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Learning math

  1. Oct 30, 2007 #1
    I'm currently taking calculus ("differential calculus of several variables") and I really dislike math (even though I used to like math), but it's required for my major (comp sci). My teacher can't draw and does not show us graphics of 3-D graphs and functions, so I have a hard time 'seeing' the math. The textbook I'm using isn't really good (not as helpful as the textbook I used for single variable calculus). Do you have suggestions to help me learn math and make it more interesting? Are there any helpful visual tools online? Thanks in advance for any suggestions.
  2. jcsd
  3. Oct 30, 2007 #2


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    If your teacher can not draw, you still must learn to draw fittingly for your Calculus course. Drawing for 3D several variables (three of them) is a necessary part of your course. Your course may or may not be interesting, but it will have some componants which you need for your major field - you don't know which you need until later in whatever jobs you do. At least, you need to develop skills in Calculus as a tool. Your book should have a few applied problems to help make the course more interesting; otherwise, you probably have a poor book.

    You might be able to find a graphing calculator with some 3D capabilities, but you should not need this kind of technology. None of the rest of us ever needed such technology when we studied multivariable Calculus; WE LEARNED TO DRAW. ....but in case you find some good 3D program, I hope you use it well and enjoy it.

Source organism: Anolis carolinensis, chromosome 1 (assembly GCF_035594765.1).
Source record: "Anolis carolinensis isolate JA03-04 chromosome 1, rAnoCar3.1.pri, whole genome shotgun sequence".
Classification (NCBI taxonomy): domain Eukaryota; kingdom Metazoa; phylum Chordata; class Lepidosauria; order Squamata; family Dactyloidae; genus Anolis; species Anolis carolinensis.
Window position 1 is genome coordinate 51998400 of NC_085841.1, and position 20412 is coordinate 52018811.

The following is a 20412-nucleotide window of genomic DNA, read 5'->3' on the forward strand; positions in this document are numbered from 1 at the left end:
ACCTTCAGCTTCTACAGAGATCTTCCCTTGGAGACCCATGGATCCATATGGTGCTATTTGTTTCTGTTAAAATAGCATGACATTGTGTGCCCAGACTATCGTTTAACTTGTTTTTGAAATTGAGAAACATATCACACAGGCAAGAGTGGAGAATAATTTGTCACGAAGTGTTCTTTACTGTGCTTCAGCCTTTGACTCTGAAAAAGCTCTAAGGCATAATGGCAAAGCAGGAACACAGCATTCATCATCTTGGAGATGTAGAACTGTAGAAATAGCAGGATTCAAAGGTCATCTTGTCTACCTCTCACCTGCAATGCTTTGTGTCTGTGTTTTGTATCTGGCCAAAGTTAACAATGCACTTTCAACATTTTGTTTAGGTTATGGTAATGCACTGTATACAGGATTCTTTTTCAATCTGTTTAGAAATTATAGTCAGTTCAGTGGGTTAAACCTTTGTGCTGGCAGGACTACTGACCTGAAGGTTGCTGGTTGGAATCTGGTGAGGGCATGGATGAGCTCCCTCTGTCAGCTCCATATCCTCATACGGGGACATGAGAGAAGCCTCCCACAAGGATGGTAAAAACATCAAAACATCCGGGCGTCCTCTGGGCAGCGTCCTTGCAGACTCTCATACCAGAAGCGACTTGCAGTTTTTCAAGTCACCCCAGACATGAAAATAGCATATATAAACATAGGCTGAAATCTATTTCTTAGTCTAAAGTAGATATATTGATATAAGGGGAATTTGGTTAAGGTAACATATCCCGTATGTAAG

Could you ASK your teacher to draw some 3D representations for clarity of presentation? Seriously, when I was a student, 3D cartesian graph drawing was both part of instruction ON A CHALK BOARD, and part of study & practice exercises (on paper).
  4. Oct 31, 2007 #3
    I don't have a problem drawing the graphs, but I have problems visualizing derivatives in 3-D since my instructor doesn't draw them; he just has us memorize equations and solve problems. I guess the textbook I'm using (stewart, 5e) isn't that bad since it seems to be pretty popular, but it doesn't explain things as clearly and as detailed as the textbook I used for single variable calculus (larson, 8e), and I actually liked my previous calculus course. I think what I need is some studying materials (in addition to the book). Do you think that it's easier to memorize formulas by just reading them over and over or should I do practice problems? Unlike in other classes, I just don't see why or how the formulas make sense since the instructor doesn't explain why we use those formulas, so memorizing them is a bit difficult.
  5. Oct 31, 2007 #4
    use a different book.
  6. Oct 31, 2007 #5
    Id get maple, derive or a cheap graphing calculator, maybe this will help ya see the math better.
  7. Oct 31, 2007 #6
    Ya. I personally use maple 11 when I need REAL detail, but I also have a really cool graphing calculator with more functions than I can name in a day. 3D graphing is one of them. A TI Voyage 200 is a great calculator for 3D graphing mainly because it has numerous uptions for the graph, and it also has a bigger screen.
  8. Nov 1, 2007 #7
    Thanks for the advice. I am going to do more practice problems (both inside and outside the textbook). I still can't visualize partial derivatives and interpret them though I know how to take the derivatives, but I just learned them, so that might take some time to understand. I will probably have to do some outside reading (recommendations?) to get a better grasp of the material since I don't really like the textbook.

    It's strange that I like math-related subjects but not the math itself. I've always been able to do math but I never really liked it until I see it being applied in physics. Is it possible to do well in math-related subjects if I don't like math (but also don't dislike it)?
  9. Nov 1, 2007 #8


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    That is not strange. STUDYING the Mathematics can be more difficult than learning to use Mathematics as a tool.
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